Rest in Peace, Nathalie Marie King Cole (February 6, 1950 – December 31, 2015)

 Nathalie Maria King Cole (February 6, 1950 – December 31, 2015). May her soul Rest in Peace, Amen.

#‎CelebratingNathalieColesLifeAndMusic‬ I remember watching the video of her classic heart-tugging, beautiful, yet bitter-sweet duet with her late father, the great Nat King Cole.

One of those rare times when technology captures an utterly poignant, memorable and magical Father-Daughter moment in a framed time capsule. ‪#‎HonouringALadyWithBeautifulEyesAndAHeartofSoul‬

I also love that regardless of her inner struggle with drugs and hepatitis, she used her unique God-given gifts and talents, was still graceful and courageously touring, thus creating a lasting legacy. Her music lives on.
Rest in Perfect Peace Ms Cole:

This excerpt below is culled from

Natalie Cole, the award-winning singer and daughter of jazz legend Nat “King” Cole, has died at age 65.

Her family said she died at Cedars-Sinai medical centre in Los Angeles due to complications from ongoing health issues.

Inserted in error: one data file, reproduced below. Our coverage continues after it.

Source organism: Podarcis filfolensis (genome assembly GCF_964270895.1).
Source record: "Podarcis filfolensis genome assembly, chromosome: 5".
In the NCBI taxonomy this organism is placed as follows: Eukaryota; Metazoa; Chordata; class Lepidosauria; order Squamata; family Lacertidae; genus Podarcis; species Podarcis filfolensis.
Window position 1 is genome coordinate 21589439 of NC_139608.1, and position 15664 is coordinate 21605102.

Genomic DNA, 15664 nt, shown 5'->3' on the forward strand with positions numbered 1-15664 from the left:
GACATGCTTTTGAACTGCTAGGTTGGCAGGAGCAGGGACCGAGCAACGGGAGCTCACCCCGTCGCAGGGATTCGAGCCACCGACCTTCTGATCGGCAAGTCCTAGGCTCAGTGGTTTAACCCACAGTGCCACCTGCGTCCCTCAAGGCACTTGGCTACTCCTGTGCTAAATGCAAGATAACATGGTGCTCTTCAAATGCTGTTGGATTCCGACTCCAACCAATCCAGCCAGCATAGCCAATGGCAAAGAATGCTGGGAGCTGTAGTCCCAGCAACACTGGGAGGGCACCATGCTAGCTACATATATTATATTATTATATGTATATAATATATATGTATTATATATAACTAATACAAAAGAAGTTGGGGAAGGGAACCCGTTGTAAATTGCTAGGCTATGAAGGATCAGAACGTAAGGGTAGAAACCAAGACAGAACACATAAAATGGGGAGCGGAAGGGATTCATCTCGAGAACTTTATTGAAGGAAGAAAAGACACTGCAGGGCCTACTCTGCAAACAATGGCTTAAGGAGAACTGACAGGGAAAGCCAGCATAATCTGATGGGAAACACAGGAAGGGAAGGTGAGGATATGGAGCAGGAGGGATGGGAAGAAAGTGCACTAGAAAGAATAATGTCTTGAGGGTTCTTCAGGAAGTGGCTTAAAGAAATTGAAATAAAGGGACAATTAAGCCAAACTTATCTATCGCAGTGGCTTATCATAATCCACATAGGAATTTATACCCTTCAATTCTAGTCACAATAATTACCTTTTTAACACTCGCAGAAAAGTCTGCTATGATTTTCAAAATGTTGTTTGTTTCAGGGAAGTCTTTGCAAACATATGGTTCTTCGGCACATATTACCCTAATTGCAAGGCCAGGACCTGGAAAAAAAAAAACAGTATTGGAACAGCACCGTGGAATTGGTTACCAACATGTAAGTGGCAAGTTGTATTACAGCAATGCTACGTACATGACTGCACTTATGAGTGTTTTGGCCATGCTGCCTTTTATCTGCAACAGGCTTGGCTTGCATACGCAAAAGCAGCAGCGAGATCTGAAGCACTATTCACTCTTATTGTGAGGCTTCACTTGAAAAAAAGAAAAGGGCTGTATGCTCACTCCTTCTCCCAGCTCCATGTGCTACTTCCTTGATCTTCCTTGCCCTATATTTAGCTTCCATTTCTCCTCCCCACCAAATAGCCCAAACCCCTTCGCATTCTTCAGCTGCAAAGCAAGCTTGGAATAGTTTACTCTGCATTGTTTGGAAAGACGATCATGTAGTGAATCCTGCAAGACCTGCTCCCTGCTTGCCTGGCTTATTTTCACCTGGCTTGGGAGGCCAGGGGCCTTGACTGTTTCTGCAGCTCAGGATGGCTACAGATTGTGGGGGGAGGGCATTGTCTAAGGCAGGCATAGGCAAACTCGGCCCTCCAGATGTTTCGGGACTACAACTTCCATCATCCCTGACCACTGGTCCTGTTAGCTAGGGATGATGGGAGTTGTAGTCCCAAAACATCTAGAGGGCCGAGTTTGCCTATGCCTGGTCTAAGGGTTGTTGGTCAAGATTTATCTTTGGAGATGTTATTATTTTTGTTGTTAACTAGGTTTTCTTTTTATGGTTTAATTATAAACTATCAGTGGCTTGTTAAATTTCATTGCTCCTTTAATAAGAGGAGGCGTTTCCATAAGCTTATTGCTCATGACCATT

“Natalie fought a fierce, courageous battle, dying how she lived … with dignity, strength and honour. Our beloved mother and sister will be greatly missed and remain unforgettable in our hearts forever,” read the statement from her son, Robert Yancy, and sisters Timolin and Casey Cole.

The singer had battled drug problems and hepatitis for many years. She had a kidney transplant in May 2009.

In her 2000 autobiography, Angel on My Shoulder, Cole discussed how she had battled heroin, crack cocaine and alcohol addiction for many years. She spent six months in rehab in 1983.

When she announced in 2008 that she had been diagnosed with hepatitis C, a liver disease spread through contact with infected blood, she blamed her past intravenous drug use.

Cole received chemotherapy to treat the hepatitis and “within four months, I had kidney failure”, she told CNN’s Larry King in 2009. She needed dialysis three times a week until she received a donor kidney on 18 May 2009.

Cole toured through much of her illness, often receiving dialysis at hospitals around the world. “I think that I am a walking testimony [that] you can have scars,” she told People magazine. “You can go through turbulent times and still have victory in your life.”

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